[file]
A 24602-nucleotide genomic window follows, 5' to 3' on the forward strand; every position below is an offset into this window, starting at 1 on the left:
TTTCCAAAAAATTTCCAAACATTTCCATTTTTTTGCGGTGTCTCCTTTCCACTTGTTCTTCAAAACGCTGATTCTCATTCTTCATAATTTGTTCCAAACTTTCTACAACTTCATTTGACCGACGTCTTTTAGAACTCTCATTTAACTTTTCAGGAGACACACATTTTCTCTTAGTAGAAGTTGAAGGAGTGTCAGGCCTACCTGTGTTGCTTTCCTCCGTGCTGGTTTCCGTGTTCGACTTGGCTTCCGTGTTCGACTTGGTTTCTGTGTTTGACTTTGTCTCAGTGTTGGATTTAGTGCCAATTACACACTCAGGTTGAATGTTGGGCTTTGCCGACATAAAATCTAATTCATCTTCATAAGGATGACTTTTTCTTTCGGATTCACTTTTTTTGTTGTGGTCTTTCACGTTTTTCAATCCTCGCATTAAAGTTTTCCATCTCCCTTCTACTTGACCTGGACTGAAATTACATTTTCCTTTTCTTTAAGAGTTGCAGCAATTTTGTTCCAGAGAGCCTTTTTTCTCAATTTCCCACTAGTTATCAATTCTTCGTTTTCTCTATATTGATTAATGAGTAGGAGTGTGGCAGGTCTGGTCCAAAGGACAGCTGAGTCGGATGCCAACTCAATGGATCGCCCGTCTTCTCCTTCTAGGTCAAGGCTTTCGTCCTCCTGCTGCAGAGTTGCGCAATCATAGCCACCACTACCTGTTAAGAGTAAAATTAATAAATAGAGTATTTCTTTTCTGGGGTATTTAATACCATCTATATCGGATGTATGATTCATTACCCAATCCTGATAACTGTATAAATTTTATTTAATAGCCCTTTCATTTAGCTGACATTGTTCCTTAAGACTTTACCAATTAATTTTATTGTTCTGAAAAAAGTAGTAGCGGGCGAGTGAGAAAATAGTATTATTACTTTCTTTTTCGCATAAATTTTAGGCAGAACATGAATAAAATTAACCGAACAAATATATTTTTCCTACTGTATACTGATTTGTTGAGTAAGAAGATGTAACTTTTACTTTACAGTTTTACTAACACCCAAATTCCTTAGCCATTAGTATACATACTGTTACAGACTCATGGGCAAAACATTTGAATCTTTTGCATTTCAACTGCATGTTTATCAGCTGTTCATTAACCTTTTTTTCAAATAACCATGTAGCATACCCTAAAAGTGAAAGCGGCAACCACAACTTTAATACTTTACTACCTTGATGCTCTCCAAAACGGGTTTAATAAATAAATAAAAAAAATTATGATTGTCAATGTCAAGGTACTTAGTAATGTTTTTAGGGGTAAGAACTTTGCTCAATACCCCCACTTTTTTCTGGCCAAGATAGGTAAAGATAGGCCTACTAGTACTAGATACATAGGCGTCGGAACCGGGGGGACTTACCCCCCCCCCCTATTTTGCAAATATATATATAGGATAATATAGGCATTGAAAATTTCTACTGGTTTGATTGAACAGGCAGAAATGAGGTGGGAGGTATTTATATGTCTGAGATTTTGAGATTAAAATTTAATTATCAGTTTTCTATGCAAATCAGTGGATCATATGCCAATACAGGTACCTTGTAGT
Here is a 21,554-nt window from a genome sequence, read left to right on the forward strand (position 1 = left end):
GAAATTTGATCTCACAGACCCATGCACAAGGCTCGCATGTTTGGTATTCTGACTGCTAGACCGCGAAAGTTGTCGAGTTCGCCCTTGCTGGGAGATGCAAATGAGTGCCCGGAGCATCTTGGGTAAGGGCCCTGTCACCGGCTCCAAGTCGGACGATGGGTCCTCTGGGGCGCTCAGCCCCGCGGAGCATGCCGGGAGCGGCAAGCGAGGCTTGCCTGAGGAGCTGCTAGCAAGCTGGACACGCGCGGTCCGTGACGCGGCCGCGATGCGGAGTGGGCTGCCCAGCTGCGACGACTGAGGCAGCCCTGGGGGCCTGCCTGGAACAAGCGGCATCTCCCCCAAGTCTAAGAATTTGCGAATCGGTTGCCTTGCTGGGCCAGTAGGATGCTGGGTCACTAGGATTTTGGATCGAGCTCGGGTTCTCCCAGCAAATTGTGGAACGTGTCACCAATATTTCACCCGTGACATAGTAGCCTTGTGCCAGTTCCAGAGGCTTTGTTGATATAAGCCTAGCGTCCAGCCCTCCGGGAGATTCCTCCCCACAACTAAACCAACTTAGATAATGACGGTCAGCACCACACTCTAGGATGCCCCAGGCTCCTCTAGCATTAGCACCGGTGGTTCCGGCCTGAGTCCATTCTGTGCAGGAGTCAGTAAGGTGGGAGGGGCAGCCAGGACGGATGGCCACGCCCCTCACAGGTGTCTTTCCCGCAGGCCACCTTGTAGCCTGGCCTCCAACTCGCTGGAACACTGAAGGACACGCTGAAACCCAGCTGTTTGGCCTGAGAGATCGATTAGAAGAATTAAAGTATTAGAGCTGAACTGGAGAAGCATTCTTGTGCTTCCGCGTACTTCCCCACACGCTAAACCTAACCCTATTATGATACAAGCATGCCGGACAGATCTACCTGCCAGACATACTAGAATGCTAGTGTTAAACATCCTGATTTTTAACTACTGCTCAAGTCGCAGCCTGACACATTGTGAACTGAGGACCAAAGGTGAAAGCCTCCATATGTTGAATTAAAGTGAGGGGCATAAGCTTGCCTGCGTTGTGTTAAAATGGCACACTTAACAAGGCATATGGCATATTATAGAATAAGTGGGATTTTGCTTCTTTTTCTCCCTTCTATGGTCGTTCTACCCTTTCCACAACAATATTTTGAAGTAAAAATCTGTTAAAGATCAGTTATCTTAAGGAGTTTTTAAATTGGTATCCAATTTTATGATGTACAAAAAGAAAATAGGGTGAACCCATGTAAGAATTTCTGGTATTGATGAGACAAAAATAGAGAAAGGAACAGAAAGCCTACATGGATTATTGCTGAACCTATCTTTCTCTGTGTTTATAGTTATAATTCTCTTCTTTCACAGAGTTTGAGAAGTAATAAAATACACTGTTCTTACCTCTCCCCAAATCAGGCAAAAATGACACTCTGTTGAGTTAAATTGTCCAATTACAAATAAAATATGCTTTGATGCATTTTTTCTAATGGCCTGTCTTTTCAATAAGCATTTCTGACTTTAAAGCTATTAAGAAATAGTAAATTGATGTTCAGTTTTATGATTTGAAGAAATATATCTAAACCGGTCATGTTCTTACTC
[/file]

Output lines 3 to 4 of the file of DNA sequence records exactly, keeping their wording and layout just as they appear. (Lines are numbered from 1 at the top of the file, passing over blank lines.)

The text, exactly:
Here is a 21,554-nt window from a genome sequence, read left to right on the forward strand (position 1 = left end):
GAAATTTGATCTCACAGACCCATGCACAAGGCTCGCATGTTTGGTATTCTGACTGCTAGACCGCGAAAGTTGTCGAGTTCGCCCTTGCTGGGAGATGCAAATGAGTGCCCGGAGCATCTTGGGTAAGGGCCCTGTCACCGGCTCCAAGTCGGACGATGGGTCCTCTGGGGCGCTCAGCCCCGCGGAGCATGCCGGGAGCGGCAAGCGAGGCTTGCCTGAGGAGCTGCTAGCAAGCTGGACACGCGCGGTCCGTGACGCGGCCGCGATGCGGAGTGGGCTGCCCAGCTGCGACGACTGAGGCAGCCCTGGGGGCCTGCCTGGAACAAGCGGCATCTCCCCCAAGTCTAAGAATTTGCGAATCGGTTGCCTTGCTGGGCCAGTAGGATGCTGGGTCACTAGGATTTTGGATCGAGCTCGGGTTCTCCCAGCAAATTGTGGAACGTGTCACCAATATTTCACCCGTGACATAGTAGCCTTGTGCCAGTTCCAGAGGCTTTGTTGATATAAGCCTAGCGTCCAGCCCTCCGGGAGATTCCTCCCCACAACTAAACCAACTTAGATAATGACGGTCAGCACCACACTCTAGGATGCCCCAGGCTCCTCTAGCATTAGCACCGGTGGTTCCGGCCTGAGTCCATTCTGTGCAGGAGTCAGTAAGGTGGGAGGGGCAGCCAGGACGGATGGCCACGCCCCTCACAGGTGTCTTTCCCGCAGGCCACCTTGTAGCCTGGCCTCCAACTCGCTGGAACACTGAAGGACACGCTGAAACCCAGCTGTTTGGCCTGAGAGATCGATTAGAAGAATTAAAGTATTAGAGCTGAACTGGAGAAGCATTCTTGTGCTTCCGCGTACTTCCCCACACGCTAAACCTAACCCTATTATGATACAAGCATGCCGGACAGATCTACCTGCCAGACATACTAGAATGCTAGTGTTAAACATCCTGATTTTTAACTACTGCTCAAGTCGCAGCCTGACACATTGTGAACTGAGGACCAAAGGTGAAAGCCTCCATATGTTGAATTAAAGTGAGGGGCATAAGCTTGCCTGCGTTGTGTTAAAATGGCACACTTAACAAGGCATATGGCATATTATAGAATAAGTGGGATTTTGCTTCTTTTTCTCCCTTCTATGGTCGTTCTACCCTTTCCACAACAATATTTTGAAGTAAAAATCTGTTAAAGATCAGTTATCTTAAGGAGTTTTTAAATTGGTATCCAATTTTATGATGTACAAAAAGAAAATAGGGTGAACCCATGTAAGAATTTCTGGTATTGATGAGACAAAAATAGAGAAAGGAACAGAAAGCCTACATGGATTATTGCTGAACCTATCTTTCTCTGTGTTTATAGTTATAATTCTCTTCTTTCACAGAGTTTGAGAAGTAATAAAATACACTGTTCTTACCTCTCCCCAAATCAGGCAAAAATGACACTCTGTTGAGTTAAATTGTCCAATTACAAATAAAATATGCTTTGATGCATTTTTTCTAATGGCCTGTCTTTTCAATAAGCATTTCTGACTTTAAAGCTATTAAGAAATAGTAAATTGATGTTCAGTTTTATGATTTGAAGAAATATATCTAAACCGGTCATGTTCTTACTC